Dinosaur Park is located in the valley of the Red Deer River – a place famous for its barren, dry and hot terrain commonly found in North America. Established on June 27, 1955 as part of the 50th anniversary of the founding of the province of Alberta with the purpose of protecting paleontological fossils and the landscape here. The first manager of this park was Roy Fowler (1902-1975), a farmer and amateur fossil prospector. The park is recognized as a World Heritage Site, including coastal and riverine badlands along with the global importance of fossils found here.

The 81 square kilometer park is not just a tourist attraction, but a hotspot for scientific research: paleontologists have discovered countless skeletons here, which are now are among many of the best museums across the globe. There are about 45 species of dinosaurs discovered with thousands of fossil specimens found. Of these, more than 500 specimens are currently on display in dinosaur museums around the world. The most valuable are the 150 fully assembled skeletons from fossils found in the park. Currently, those 150 skeletons are displayed in 30 museums around the world.

Dinosaur Park also boasts an incredibly complex ecosystem that includes: natural grasslands surrounding clay-rich terrain with spectacular bright red colors and riverside black poplars.

According to researchers, this park is a large coastal plain that was formed 75 million years ago. The entire area is natural grasslands, spread over a clay-rich terrain. The clay here has a very special bright red color and is a source of nutrients for the growth of black ferns.

This special layer of soil was formed over tens of millions of years by large creatures from amphibians to dinosaurs. When they die, their bones are buried under dirt and mud. Over thousands of years, these skeletons became sandstone, soft rock… Compounds transformed from the bodies of these large animals create nutrients that transform the soil here into a layer of soil. lightning like today. Wandering in the park, visitors have the opportunity to see broken bones of dinosaurs, scattered in a large area, and admire the scenery where the king of all species once lived.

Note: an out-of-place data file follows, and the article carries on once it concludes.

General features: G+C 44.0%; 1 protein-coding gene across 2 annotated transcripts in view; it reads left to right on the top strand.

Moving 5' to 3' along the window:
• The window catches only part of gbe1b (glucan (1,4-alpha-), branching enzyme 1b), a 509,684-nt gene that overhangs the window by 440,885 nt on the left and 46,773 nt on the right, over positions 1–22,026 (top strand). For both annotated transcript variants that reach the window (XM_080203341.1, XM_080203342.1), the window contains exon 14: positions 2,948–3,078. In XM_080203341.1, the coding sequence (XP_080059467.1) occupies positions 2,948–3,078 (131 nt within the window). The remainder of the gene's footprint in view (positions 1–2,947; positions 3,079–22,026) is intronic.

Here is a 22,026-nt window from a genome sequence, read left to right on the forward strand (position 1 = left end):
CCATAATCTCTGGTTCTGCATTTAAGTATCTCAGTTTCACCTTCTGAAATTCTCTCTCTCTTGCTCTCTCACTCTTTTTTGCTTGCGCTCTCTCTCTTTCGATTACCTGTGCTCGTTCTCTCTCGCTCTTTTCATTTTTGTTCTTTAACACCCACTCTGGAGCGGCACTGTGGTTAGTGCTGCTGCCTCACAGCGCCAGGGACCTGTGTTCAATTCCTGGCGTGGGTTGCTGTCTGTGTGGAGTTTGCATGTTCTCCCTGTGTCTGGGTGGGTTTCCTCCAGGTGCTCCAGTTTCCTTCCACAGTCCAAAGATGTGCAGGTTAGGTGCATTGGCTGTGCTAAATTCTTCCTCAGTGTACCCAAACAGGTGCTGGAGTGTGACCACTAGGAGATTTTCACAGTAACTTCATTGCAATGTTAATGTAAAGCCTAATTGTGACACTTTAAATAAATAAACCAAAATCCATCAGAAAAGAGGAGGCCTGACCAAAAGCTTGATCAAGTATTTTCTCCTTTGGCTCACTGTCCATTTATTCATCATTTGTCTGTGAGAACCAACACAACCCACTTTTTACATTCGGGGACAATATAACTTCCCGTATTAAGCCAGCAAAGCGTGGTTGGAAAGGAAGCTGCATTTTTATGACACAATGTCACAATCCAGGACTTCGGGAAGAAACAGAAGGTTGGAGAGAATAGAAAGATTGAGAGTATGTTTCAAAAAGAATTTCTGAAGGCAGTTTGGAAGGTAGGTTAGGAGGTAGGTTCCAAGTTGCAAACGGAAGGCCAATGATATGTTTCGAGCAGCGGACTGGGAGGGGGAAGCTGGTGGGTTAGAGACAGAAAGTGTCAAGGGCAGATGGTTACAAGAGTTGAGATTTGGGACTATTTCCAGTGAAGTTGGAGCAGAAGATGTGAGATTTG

To this day, Dinosaur Park is still a living area for many animals and a famous tourist destination in Canada. Zoologists and botanists say there are more than 150 species of birds, including species at risk of extinction, currently growing in this dinosaur fossil park, such as: Golden Eagles, Kites rusty hawks, grasshopper sparrows,… In addition, the park also has a flora classified as semi-arid that is also threatened by extreme changes in climate and weather.

There are five hiking trails to choose from and a driving loop that runs through part of the park, giving visitors the chance to see some dinosaur skeletons and the writings of their deaths. To preserve fossils, access to 70% of the park is restricted and can only be seen on guided walking or bus tours, operating from late May to October. Visitors can also You can visit the museums near the park, which house dinosaur skeletons excavated from Dinosaur Park, most of which have kept their original shape.

Above is information about the very famous Dinosaur Park of the “land of maple leaves” that we would like to introduce to tourists. In addition, there are many beautiful parks and landscapes waiting for tourists to explore during their trip to Canada.



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